For treatment of Legionnaires’ Disease: Although optimal doses have not been established, doses utilized in reported clinical data were 1 to 4 grams daily in divided doses.
Administration of doses of ≥ 4 g/day may increase the risk for the development of erythromycin-induced hearing loss in elderly patients, particularly those with reduced renal or hepatic function.
In the treatment of Group A beta-hemolytic streptococcal infections of the upper respiratory tract (e.g., tonsillitis or pharyngitis), the therapeutic dosage of erythromycin should be administered for ten days. The American Heart Association suggests a dosage of 250 mg of erythromycin orally, twice a day in long-term prophylaxis of streptococcal upper respiratory tract infections for the prevention of recurring attacks of rheumatic fever in patients allergic to penicillin and sulfonamides.3
In prophylaxis against bacterial endocarditis (see INDICATIONS AND USAGE) the oral regimen for penicillin allergic patients is erythromycin 1 gram, 1 hour before the procedure followed by 500 mg six hours later.4
Preparation of Solution:
PREPARE THE INITIAL SOLUTION OF ERYTHROCIN® LACTOBIONATE-I.V. BY ADDING 10 ML OF STERILE WATER FOR INJECTION, USP, TO THE 500 MG VIAL OR 20 ML OF STERILE WATER FOR INJECTION, USP, TO THE 1 G VIAL. Use only Sterile Water for Injection, USP, as other diluents may cause precipitation during reconstitution. Do not use diluents containing preservatives or inorganic salts.
After reconstitution, each mL contains 50 mg of erythromycin activity. The initial solution is stable at refrigerator temperature for two weeks, or for 24 hours at room temperature.
ADD THE INITIAL DILUTION TO ONE OF THE FOLLOWING DILUENTS BEFORE ADMINISTRATION to give a concentration of 1 g of erythromycin activity per liter (1 mg/mL) for continuous infusion or 1 to 5 mg/mL for intermittent infusion:
0.9% SODIUM CHLORIDE INJECTION, USP; LACTATED RINGER’S INJECTION, USP; NORMOSOL®-R.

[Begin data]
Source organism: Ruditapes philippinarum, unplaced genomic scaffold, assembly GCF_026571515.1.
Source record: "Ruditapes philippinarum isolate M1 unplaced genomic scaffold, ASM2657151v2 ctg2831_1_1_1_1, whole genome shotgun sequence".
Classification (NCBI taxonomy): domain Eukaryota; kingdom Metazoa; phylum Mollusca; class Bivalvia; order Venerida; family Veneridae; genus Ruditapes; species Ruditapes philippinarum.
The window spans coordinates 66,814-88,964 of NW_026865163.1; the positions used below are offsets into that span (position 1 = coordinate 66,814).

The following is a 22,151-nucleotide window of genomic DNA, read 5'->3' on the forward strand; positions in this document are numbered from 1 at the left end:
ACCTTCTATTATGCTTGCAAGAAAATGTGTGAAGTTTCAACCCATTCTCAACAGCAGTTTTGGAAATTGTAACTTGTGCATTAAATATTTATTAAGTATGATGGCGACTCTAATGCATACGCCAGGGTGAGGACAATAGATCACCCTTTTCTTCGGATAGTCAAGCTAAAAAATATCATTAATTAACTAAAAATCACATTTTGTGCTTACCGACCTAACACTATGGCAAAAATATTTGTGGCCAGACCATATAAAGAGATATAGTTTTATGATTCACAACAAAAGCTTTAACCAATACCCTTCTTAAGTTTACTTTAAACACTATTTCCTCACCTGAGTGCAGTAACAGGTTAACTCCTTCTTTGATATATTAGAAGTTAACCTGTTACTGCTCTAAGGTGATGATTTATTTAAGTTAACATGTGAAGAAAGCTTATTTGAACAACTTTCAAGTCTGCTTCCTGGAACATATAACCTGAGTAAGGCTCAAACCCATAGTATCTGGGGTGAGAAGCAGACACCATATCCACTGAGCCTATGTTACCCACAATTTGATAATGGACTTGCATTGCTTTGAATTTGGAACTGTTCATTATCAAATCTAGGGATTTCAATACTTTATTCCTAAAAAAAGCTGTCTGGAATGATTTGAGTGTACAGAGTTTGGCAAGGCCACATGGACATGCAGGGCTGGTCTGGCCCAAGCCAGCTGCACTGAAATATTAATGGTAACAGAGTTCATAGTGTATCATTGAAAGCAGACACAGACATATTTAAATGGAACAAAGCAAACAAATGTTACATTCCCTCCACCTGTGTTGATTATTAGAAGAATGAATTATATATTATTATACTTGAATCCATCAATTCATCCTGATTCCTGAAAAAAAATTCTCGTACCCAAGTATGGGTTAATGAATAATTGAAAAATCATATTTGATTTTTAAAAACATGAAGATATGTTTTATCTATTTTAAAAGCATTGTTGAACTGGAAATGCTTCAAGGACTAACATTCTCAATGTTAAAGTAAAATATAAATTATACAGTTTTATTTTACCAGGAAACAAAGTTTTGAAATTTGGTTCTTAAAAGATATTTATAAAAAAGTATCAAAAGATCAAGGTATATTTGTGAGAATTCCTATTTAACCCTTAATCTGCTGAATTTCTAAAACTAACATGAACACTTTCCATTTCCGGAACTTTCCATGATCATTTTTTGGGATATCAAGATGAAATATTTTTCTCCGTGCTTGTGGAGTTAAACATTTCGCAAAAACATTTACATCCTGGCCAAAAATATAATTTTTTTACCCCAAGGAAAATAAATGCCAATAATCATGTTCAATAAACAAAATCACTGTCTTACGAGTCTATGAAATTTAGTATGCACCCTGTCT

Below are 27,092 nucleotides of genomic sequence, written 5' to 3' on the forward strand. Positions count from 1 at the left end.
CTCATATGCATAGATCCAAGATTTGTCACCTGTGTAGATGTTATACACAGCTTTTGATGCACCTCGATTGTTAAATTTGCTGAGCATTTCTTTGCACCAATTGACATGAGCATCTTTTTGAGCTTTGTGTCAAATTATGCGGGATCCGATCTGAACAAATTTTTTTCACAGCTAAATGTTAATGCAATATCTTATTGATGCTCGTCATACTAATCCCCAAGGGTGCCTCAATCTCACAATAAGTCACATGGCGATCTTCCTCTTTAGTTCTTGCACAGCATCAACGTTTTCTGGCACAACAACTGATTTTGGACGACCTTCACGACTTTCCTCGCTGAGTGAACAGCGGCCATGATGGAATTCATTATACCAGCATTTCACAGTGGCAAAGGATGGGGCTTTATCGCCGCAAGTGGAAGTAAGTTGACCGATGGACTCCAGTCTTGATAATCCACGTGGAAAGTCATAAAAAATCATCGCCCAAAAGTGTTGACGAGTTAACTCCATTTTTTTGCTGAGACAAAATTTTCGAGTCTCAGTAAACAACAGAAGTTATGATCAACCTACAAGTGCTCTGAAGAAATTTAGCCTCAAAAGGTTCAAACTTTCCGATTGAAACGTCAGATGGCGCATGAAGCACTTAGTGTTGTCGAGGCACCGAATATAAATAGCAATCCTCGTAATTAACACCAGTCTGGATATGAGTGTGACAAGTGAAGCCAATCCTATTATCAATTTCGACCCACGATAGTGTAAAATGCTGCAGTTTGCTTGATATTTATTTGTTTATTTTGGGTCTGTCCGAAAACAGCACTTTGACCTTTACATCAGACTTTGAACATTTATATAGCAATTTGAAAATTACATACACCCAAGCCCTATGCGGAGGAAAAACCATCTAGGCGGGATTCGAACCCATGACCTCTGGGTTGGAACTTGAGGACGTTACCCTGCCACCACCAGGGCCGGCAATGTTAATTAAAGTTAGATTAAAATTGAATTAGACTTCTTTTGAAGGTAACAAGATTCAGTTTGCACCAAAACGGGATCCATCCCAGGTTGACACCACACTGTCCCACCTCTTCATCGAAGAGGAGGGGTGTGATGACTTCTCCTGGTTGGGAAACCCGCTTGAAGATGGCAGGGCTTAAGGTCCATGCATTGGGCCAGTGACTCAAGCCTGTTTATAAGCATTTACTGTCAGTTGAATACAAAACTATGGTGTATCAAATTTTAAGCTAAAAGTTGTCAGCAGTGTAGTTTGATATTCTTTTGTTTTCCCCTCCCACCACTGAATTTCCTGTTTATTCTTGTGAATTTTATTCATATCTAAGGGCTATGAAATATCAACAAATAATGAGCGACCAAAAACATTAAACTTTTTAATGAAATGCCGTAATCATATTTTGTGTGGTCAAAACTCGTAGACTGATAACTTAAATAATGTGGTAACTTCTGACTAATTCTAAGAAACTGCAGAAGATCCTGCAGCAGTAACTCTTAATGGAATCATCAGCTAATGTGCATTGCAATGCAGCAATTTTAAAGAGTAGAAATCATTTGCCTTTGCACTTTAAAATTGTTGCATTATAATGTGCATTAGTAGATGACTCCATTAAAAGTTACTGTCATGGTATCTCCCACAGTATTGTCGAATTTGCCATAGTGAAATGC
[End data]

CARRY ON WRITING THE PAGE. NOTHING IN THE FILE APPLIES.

THE FOLLOWING SOLUTIONS MAY ALSO BE USED PROVIDING THEY ARE FIRST BUFFERED WITH NEUT ® (4% SODIUM BICARBONATE, HOSPIRA) by adding 1 mL of Neut® per 100 mL of solution:
5% DEXTROSE INJECTION, USP
5% DEXTROSE AND LACTATED RINGER’S INJECTION
5% DEXTROSE AND 0.9% SODIUM CHLORIDE INJECTION, USP
Neut® (4% sodium bicarbonate, Hospira) must be added to these solutions so that their pH is in the optimum range for erythromycin lactobionate stability. Acidic solutions of erythromycin lactobionate are unstable and lose their potency rapidly. A pH of at least 5.5 is desirable for the final diluted solution of erythromycin lactobionate.
No drug or chemical agent should be added to an erythromycin lactobionate-I.V. fluid admixture unless its effect on the chemical and physical stability of the solution has first been determined.
The final diluted solution of erythromycin lactobionate should be completely administered within 8 hours, since it is not suitable for storage.
Parenteral drug products should be inspected visually for particulate matter and discoloration prior to administration, whenever solution and container permit.
Erythrocin Lactobionate-I.V. (Sterile Erythromycin Lactobionate, USP) is supplied as a sterile, lyophilized powder in packages of ten vials (NDC 0409-6482-01), each vial containing the equivalent of 500 mg of erythromycin.
Store at 20 to 25°C (68 to 77°F). [See USP Controlled Room Temperature.]
National Committee for Clinical Laboratory Standards, Approved Standard: Performance Standards for Antimicrobial Disk Susceptibility Tests, 3rd Edition, Vol. 4(16):M2-A3, Villanova, PA, December 1984.
Ericson, H.M., Sherris, J.C., Antibiotic Sensitivity Testing Report of an International Collaborative Study, Acta Pathologica etMicrobiologica Scandinavica Section B Suppl. 217:1-90, 1971.
Committee on Rheumatic Fever and Infective Endocarditis of the Council on Cardiovascular Disease of the Young: Prevention of Rheumatic Fever, Circulation 70(6):1118A-1122A, December 1984.
Committee on Rheumatic Fever and Infective Endocarditis of the Council on Cardiovascular Disease of the Young: Prevention of Bacterial Endocarditis, Circulation 70(6):1123A-1127A, December 1984.
Gilter, B., et al, Torsades de Pointes Induced by Erythromycin, Chest, Volume 105: 368-72, February 1994.
Printed in USA EN-1370
Hospira, Inc., Lake Forest, IL 60045 USA
|Erythrocin Lactobionate (Erythromycin Lactobionate)|
Data are from FDA and U.S. National Library of Medicine.